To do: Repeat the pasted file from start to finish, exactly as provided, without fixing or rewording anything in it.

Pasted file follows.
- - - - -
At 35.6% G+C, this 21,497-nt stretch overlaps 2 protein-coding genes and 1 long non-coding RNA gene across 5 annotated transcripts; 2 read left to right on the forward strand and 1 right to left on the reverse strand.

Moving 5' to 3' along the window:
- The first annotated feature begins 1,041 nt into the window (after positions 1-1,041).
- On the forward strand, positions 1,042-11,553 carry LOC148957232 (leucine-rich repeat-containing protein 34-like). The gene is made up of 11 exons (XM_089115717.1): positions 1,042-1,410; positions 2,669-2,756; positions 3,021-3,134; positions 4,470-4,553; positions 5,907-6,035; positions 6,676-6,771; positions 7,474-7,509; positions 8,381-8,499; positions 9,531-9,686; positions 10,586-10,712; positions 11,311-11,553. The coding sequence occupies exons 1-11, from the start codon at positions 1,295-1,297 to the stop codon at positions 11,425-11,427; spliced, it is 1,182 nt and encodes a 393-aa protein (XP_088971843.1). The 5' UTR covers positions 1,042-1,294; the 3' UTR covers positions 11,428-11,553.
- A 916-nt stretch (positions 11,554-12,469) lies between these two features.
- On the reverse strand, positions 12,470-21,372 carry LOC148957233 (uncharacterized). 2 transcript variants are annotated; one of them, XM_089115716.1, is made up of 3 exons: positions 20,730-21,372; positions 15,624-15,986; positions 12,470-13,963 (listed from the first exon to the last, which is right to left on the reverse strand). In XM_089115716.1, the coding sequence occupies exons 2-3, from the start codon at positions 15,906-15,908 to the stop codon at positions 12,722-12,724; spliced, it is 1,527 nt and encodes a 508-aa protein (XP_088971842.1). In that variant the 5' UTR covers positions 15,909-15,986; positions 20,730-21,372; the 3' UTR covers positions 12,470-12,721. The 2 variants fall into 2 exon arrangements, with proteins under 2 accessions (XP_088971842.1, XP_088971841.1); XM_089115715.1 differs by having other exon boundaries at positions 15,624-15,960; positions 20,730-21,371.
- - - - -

At 35.6% G+C, this 21,497-nt stretch overlaps 2 protein-coding genes and 1 long non-coding RNA gene across 5 annotated transcripts; 2 read left to right on the forward strand and 1 right to left on the reverse strand.

Moving 5' to 3' along the window:
- The first annotated feature begins 1,041 nt into the window (after positions 1-1,041).
- On the forward strand, positions 1,042-11,553 carry LOC148957232 (leucine-rich repeat-containing protein 34-like). The gene is made up of 11 exons (XM_089115717.1): positions 1,042-1,410; positions 2,669-2,756; positions 3,021-3,134; positions 4,470-4,553; positions 5,907-6,035; positions 6,676-6,771; positions 7,474-7,509; positions 8,381-8,499; positions 9,531-9,686; positions 10,586-10,712; positions 11,311-11,553. The coding sequence occupies exons 1-11, from the start codon at positions 1,295-1,297 to the stop codon at positions 11,425-11,427; spliced, it is 1,182 nt and encodes a 393-aa protein (XP_088971843.1). The 5' UTR covers positions 1,042-1,294; the 3' UTR covers positions 11,428-11,553.
- A 916-nt stretch (positions 11,554-12,469) lies between these two features.
- On the reverse strand, positions 12,470-21,372 carry LOC148957233 (uncharacterized). 2 transcript variants are annotated; one of them, XM_089115716.1, is made up of 3 exons: positions 20,730-21,372; positions 15,624-15,986; positions 12,470-13,963 (listed from the first exon to the last, which is right to left on the reverse strand). In XM_089115716.1, the coding sequence occupies exons 2-3, from the start codon at positions 15,906-15,908 to the stop codon at positions 12,722-12,724; spliced, it is 1,527 nt and encodes a 508-aa protein (XP_088971842.1). In that variant the 5' UTR covers positions 15,909-15,986; positions 20,730-21,372; the 3' UTR covers positions 12,470-12,721. The 2 variants fall into 2 exon arrangements, with proteins under 2 accessions (XP_088971842.1, XP_088971841.1); XM_089115715.1 differs by having other exon boundaries at positions 15,624-15,960; positions 20,730-21,371.